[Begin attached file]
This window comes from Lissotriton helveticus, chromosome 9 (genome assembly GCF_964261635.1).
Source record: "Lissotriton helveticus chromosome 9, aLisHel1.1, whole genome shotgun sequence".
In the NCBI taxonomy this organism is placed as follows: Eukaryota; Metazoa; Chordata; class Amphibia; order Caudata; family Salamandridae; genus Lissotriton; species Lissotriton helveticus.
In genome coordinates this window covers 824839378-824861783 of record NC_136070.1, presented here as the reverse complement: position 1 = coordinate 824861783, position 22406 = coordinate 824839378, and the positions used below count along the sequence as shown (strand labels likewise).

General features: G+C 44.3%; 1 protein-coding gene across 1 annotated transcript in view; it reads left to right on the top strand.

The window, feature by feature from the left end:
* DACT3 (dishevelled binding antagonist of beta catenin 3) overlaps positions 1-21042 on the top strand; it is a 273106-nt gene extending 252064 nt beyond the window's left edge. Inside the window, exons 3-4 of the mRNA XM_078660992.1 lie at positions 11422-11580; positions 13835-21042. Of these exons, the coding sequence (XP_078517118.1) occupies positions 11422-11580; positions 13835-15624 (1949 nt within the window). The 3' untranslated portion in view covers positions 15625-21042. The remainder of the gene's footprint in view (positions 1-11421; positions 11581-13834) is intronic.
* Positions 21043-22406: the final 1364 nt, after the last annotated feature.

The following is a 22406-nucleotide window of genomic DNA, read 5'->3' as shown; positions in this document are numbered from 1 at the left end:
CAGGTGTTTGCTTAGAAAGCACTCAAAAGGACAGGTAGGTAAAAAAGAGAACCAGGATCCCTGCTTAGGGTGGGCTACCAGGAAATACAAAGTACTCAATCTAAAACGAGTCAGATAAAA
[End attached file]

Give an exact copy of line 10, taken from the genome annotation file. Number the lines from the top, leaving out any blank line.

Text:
CAGGTGTTTGCTTAGAAAGCACTCAAAAGGACAGGTAGGTAAAAAAGAGAACCAGGATCCCTGCTTAGGGTGGGCTACCAGGAAATACAAAGTACTCAATCTAAAACGAGTCAGATAAAA